It’s fitting that Poster House, the US’s only museum exclusively dedicated to poster art, was established in New York City. The ever-changing layers of printed messages have long been an essential element of New York’s gritty allure. The subway system, in particular, has served as an ad hoc gallery of great poster art for decades.
One long-running poster series sponsored by the School of Visual Arts features some of the world’s most sought-after designers and illustrators, including Robert Weaver, Milton Glaser, Paula Scher, Bob Gill and Louise Fili. Inspired by the lively street scene of Paris, SVA founder Silas Rhodes had the idea of using posters as a way to recruit students, starting in the 1950s. A counterpoint to the product advertising and Broadway-show promotions that blanketed the subways at that time, SVA’s series dared weary commuters to nurture their creative inclinations. “At 35, Gaugin worked at a bank. It’s never too late,” read a 1968 poster by Gene Case. Or “It’s never too late to get where you’re going,” reads a 2011 poster by Fili.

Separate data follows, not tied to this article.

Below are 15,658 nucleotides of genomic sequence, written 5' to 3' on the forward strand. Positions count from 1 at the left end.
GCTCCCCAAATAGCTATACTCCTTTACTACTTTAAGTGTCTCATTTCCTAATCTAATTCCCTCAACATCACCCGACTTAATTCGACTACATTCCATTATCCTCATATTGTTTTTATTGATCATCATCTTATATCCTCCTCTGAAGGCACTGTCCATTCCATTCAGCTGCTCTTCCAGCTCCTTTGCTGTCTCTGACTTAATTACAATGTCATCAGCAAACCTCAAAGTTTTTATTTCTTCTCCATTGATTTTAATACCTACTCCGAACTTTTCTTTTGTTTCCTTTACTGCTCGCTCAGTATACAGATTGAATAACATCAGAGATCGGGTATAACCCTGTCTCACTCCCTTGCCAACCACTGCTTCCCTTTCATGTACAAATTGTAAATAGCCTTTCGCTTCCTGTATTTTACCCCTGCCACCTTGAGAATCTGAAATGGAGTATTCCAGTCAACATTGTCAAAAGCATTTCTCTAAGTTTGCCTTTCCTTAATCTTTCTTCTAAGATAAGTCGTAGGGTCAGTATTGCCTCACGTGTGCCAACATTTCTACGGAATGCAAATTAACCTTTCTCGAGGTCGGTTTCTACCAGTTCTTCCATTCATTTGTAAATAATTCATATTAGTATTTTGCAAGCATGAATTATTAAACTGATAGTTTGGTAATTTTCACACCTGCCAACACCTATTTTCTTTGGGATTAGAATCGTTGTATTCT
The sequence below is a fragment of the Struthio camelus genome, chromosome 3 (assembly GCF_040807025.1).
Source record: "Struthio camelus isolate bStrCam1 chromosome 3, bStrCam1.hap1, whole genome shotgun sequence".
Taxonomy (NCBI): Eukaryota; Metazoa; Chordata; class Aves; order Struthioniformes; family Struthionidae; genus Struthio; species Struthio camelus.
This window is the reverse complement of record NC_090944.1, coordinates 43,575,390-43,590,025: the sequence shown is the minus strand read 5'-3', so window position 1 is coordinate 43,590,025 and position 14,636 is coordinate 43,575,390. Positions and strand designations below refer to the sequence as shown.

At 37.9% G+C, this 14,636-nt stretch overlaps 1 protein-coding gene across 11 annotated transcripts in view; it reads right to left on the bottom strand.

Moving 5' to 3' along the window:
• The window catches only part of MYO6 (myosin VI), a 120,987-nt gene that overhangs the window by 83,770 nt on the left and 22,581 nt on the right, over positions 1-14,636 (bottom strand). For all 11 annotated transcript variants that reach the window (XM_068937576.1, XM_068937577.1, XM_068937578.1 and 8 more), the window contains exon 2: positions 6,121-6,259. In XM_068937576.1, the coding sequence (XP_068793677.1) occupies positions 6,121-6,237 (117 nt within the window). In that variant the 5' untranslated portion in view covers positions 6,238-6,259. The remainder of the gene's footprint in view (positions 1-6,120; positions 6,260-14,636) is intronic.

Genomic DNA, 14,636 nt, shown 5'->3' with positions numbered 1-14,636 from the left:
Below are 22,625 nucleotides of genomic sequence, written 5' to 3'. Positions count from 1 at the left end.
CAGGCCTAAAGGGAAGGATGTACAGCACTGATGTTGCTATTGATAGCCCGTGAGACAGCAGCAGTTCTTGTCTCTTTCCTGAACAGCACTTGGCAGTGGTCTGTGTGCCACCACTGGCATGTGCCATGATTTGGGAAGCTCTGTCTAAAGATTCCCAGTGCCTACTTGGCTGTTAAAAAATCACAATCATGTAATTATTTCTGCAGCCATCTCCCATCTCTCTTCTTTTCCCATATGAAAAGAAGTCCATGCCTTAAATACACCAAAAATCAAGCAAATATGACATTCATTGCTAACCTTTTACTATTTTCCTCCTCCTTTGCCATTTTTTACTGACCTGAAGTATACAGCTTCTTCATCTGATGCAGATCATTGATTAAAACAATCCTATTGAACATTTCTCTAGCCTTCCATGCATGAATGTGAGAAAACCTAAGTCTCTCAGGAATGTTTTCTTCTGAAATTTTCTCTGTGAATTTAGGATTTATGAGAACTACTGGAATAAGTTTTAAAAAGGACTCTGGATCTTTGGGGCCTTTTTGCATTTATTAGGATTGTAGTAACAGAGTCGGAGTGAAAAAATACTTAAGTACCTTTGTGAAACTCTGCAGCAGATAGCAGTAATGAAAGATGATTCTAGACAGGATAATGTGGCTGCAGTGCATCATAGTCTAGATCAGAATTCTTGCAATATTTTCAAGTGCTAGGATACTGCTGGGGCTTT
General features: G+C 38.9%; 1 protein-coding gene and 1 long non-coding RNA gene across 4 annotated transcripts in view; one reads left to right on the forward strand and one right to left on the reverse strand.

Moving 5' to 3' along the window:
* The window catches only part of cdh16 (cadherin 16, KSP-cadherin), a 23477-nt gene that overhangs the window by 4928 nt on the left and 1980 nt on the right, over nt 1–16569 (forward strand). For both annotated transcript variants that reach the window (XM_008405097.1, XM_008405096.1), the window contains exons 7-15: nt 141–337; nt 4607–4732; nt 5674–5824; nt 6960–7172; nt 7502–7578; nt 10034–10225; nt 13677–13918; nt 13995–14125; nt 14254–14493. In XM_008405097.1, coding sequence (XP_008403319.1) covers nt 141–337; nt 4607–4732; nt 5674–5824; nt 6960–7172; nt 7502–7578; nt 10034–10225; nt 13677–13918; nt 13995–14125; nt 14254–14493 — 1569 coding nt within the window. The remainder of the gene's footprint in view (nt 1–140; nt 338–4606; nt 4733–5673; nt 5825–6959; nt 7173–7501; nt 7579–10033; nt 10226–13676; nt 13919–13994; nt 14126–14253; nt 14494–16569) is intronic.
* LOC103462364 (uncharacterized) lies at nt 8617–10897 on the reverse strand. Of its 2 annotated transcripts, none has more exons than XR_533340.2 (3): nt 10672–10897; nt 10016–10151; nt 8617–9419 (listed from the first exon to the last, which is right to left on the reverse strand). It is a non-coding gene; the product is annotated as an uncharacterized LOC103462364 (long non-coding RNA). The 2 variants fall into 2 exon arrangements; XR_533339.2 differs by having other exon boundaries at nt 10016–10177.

“Subway posters have a big advantage over posters on a highway, in that you have a captive audience,” says 94-year old George Tscherny who designed SVA’s very first subway poster in 1955. “People who are waiting for the train will read anything,” he explains.
Every poster also serves an important public showcase for the faculty member chosen to design it. “It’s sort of a dream assignment,” explains Gail Anderson, creative director of SVA’s design studio. “Their work becomes part of the urban landscape, and that’s a pretty amazing and rewarding experience,” says Anderson, who herself has been tapped to design the poster three times.
Being selected for the series can catapult a designer’s career: Tscherny was hired by airplane manufacturer United Aircraft after seeing his work on the subway. “The job came with a fee that was the biggest fee that, at the time, a young fledging design office had gotten. I promptly got rid of my Studebaker and bought a Jaguar,” he says in a video produced by SVA in 2017.
At times, SVA’s subway posters contain a social message. Glaser’s “I ❤ NY More Than Ever ” for instance, coalesced New Yorkers around their mourning after the Sept. 11 attacks. His latest, “To Dream is Human,” is a rebuttal against Donald Trump’s denial of a path to citizenship for “the dreamers” who came to the US as the children of undocumented immigrants.
Three times a year, SVA produced 830 posters of its latest design for about 250 stations throughout New York’s five boroughs. The school believes that the effort and expense of printing posters remains worthwhile—even during a time when everyone on the subway seems glued to their mobile phones. “They are more important than ever,” argues Anthony Rhodes, the school’s executive vice president (and son of founder Silas), who oversees the program today. “These are lasting images, not instant images.”